Let’s imagine that you’re an account manager with 200 customers. If you know that 80 percent of your revenue comes from 20 percent of those customers, what do you think happens to the other 80 percent that only accounts for 20 percent of the revenue? Yep, you guessed right, not much. However, the reason not much happens with these accounts could be influenced by the biological amount of bandwidth you have for maintaining relationships.
We discussed Dunbar’s number and limitations of managing groups of people on a recent podcast. Learning about the way people process social information can potentially lead to more efficient interactions within organizations. There are limits that are challenging for us to overcome. Once you understand your limitations, you can discover the actual number of people you can effectively manage.
I understand this concept from personal experience. My first big promotion was to manage a call center in Bristol, a city in the southwest of the UK. There were about 150 people on the team. When I look back on this time, it is with fond affection. We were a tight-knit group. I knew about my team’s families and backgrounds, and what motivated them as individuals. As my career progressed, the number of people I managed grew until it reached 3,500 in all. Unfortunately, as much as I would have liked, I didn’t know everybody as I did in that call center in Bristol. It wasn’t the same type of feeling either.
A Quick Explanation of Dunbar’s number
However, this isn’t a surprise. It’s an effect of the British anthropologist Professor Robin Dunbar, at Oxford University. Among other things, Dunbar studied how people and animals processed group sizes. He started off studying apes, chimps, and monkeys in their social networks. Dunbar found that there exists a remarkable similarity in the size of these social groups that were correlated with the size of a certain region of the animal’s brain. In other words, Dunbar and his researchers could predict how large a social circle would be based on the size of the animal’s brain. Then, the team could extrapolate that number out to what that social circle size would be for humans, given the size of our brain. The number was around 150, which, through verification of other studies, became known as Dunbar’s number.
When I learned about Dunbar’s number a few years ago, I thought that amount felt right. Once the number of people I managed went above that 150-160 mark, I lost touch and it changed how I led the team.
Dunbar’s research and number seem to have some roots in biology. The part of our brain designed to manage social interactions has some biological caps on it. When you force your way past that, creating teams that are much larger than 150, you’re challenging biological constraints. It could lead to suboptimal performance because you are testing your human limitations.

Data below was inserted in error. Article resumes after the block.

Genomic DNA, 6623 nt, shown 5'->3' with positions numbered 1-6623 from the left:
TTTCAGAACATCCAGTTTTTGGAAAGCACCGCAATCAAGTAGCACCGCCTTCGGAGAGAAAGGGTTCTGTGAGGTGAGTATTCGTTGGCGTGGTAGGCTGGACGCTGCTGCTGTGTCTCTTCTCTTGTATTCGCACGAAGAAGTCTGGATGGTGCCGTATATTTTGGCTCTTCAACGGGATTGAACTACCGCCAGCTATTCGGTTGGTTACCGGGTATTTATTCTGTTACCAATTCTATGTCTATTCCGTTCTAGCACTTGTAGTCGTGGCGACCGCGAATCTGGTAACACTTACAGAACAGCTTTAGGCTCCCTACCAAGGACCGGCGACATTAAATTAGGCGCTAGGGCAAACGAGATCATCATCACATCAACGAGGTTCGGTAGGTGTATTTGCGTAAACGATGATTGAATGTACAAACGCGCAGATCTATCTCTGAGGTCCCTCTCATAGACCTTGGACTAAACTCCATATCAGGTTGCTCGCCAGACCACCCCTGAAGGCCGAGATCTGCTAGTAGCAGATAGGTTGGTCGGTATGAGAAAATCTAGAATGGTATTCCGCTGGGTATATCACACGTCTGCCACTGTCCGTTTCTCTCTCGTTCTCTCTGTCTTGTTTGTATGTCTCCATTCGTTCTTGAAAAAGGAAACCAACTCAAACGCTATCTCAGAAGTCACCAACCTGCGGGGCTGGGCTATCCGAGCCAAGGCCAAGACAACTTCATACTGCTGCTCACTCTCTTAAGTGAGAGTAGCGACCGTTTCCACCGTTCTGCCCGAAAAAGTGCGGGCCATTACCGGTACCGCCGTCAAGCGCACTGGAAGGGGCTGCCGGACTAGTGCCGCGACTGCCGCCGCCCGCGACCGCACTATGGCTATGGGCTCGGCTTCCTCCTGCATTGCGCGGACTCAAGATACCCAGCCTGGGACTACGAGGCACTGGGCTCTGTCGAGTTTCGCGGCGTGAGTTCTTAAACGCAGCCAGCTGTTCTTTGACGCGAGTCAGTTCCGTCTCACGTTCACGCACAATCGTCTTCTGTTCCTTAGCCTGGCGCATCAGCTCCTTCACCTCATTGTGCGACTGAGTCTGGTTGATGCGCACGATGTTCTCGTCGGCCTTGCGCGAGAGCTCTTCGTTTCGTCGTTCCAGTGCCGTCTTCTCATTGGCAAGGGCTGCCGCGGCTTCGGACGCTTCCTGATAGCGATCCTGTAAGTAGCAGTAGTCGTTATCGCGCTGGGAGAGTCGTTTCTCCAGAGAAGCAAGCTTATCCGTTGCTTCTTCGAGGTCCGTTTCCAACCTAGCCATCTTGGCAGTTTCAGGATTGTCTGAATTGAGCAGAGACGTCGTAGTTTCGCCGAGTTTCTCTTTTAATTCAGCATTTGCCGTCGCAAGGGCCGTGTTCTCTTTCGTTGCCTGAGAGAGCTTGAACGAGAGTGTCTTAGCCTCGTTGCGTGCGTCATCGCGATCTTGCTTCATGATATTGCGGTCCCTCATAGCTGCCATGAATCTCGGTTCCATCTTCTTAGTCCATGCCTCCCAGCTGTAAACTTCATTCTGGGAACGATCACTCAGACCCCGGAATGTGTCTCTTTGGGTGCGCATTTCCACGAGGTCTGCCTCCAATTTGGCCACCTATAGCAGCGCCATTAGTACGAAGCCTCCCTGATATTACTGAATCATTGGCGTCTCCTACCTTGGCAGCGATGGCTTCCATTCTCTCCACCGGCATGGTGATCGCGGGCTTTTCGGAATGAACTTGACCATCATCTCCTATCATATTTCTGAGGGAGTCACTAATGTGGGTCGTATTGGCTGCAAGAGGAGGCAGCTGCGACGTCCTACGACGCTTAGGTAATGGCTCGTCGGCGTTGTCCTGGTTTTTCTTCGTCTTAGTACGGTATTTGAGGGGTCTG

Dunbar says you have five people to whom you are very close. Then, most people have around 15 good friends and 50 friends. Then, from there you move out until you reach 150 meaningful contacts or Dunbar’s number. Then, there would be 500 acquaintances and 1,500 people who you can recognize.
To see the image for yourself in the BBC article, please click here.
It is important to remember that these numbers are averages. Some people have larger numbers and some smaller. However, on average, this is where most people are. Moreover, not everyone agrees with Dunbar, thinking instead the data indicates a much larger circle on average. However, Dunbar does have a lot of data gathered over the years that backs it up. Moreover, it serves as a useful framework for thinking about relationships.
Not Magic, But Time
If you want to find out what people value and spend their time on, then look at their calendars. There’s a difference between what people say and what they do. How they schedule their day tells you the truth about where they’re spending their time.
The emotional bond between people doesn’t happen magically. This research from Dunbar and others suggests that it’s a function of time. My wife spends more time cultivating friends than I do. She also spends a lot more time chatting to people she doesn’t know than I do, too. She has a larger personal social number overall because she spends more time on it than I do.
However, the concept of social relationships connecting to how you spend your time holds for business relationships, too. In my days managing teams, we found the 80/20 rule was in effect. So, in other words, 20 percent of those customers would produce 80 percent of the revenue. Unfortunately, this leads to account managers spending 80 percent of their time on 20 percent of their accounts. If you notice, that means a whole load of customers was not getting any time.
The Social Network-Dunbar Connection
Dunbar’s research extends to social media relationships, too. Recognizing that we have different tiers of relationships can also help us improve the management of our social media lives.